EL5221: The Linguistic Analysis of Literature
Your Term Paper:
Guidelines for Writing & Criteria for Assessment

  1. Reading and understanding of the question.  This is a major requirement: you won't get points, of course, if your term paper does not answer the question or misinterprets it.

  2. Technical knowledge. Your understanding of the technical terms used should be very good. Frequent or persistent technical mistakes should be avoided.

  3. Opening paragraph. The opening paragraph should concisely introduce the reader to the content of your term paper. It may be wise to revise your opening paragraph all over again after you have finished your term paper, as there may be important points or features of your analysis that have not been indicated in your draft first paragraph. Indeed, it may sometimes be sensible to begin by writing only a sketchy opening paragraph with the intention of revising it at the end of the writing process, or indeed, to write the opening paragraph only after you have finished the rest of your term paper, as you may then be very clear as to what your term paper is about and how to introduce it.

  4. Body paragraphs and line of argument. The paragraphs subsequent to the opening paragraph should illustrate what is indicated in the opening paragraph. There should be a clear line of argument in each of the paragraphs, and more holistically, in the sequencing of the paragraphs.

  5. Closing paragraph. The closing paragraph should concisely arrive at some concluding observations about your argument and analysis. For example, what insights do your argument and analysis contribute to the given question? Are such insights about literature or the analysis of literary texts possible without engaging in a technical or linguistic discussion or analysis? What future research can be done in relation to your term paper?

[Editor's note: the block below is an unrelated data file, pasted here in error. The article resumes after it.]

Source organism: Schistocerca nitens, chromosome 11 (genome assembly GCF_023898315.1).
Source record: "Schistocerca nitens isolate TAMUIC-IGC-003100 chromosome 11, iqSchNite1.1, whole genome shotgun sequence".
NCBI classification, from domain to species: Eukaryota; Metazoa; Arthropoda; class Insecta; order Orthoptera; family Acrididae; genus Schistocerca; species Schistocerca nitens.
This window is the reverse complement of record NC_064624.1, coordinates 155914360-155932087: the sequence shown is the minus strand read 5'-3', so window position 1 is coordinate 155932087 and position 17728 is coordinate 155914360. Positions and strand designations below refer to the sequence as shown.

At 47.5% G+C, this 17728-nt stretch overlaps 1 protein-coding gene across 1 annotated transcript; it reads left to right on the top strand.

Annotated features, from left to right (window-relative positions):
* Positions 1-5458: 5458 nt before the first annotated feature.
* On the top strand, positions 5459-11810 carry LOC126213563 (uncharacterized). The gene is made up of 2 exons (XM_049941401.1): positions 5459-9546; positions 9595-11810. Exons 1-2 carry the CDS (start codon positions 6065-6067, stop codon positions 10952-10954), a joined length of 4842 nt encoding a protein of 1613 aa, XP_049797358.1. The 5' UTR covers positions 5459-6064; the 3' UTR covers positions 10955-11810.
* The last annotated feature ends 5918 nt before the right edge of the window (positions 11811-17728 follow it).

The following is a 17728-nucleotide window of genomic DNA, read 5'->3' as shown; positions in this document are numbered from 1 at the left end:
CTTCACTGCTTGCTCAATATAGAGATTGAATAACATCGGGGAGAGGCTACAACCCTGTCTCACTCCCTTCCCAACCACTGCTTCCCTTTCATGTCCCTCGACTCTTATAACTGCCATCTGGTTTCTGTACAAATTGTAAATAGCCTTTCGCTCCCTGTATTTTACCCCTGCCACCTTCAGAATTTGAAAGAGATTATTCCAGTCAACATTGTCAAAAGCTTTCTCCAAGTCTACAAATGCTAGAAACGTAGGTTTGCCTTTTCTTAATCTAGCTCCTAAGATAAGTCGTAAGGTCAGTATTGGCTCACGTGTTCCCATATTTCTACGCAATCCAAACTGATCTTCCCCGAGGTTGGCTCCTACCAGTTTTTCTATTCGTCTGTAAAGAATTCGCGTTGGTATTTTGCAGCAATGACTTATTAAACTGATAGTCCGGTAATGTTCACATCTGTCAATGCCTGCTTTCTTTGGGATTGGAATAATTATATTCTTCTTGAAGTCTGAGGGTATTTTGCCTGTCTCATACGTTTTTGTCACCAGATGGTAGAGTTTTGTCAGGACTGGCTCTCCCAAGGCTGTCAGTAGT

6. Command of English. Your command of the language, especially since you are doing a postgraduate degree in English Language, should be very good. Persistent errors in grammar, usage, sentence construction and typography may have a serious effect on the marks that you obtain.

  7. Selectivity. Selectivity is of paramount importance. In a short paper, you cannot exhaustively present all sides of an argument, or give complete examples in relation to a particular argument. The examples that you select however, should be representative enough or effective in the presentation of your main or subsidiary arguments.

  8. Critical thinking. Critical thinking involves the ability to judge without knowledge of prior examples or clear precedence, and to provide evidence or examples to support one's judgment. This is related to originality below. Critical thinking is inherent in the linguistic analysis of literature, and your ability to arrive at judgments and interpretations that, to your knowledge, have not been specifically made before, is of crucial importance. Where possible, you should briefly explain the basis of your claims, and critically present the strengths and limitations of your arguments and the examples used to support them.

  9. Originality. Originality is related to critical thinking above, except that it is occasionally interpreted in terms of a more demanding sub-category of critical thinking, which involves the ability to arrive at judgments or evaluations that have never been made before, and not just those that you have no knowledge of. However, this definition may be more relevant for publishable scholarly work. For student work, originality can be understood in terms of the outcome of critical and independent thinking.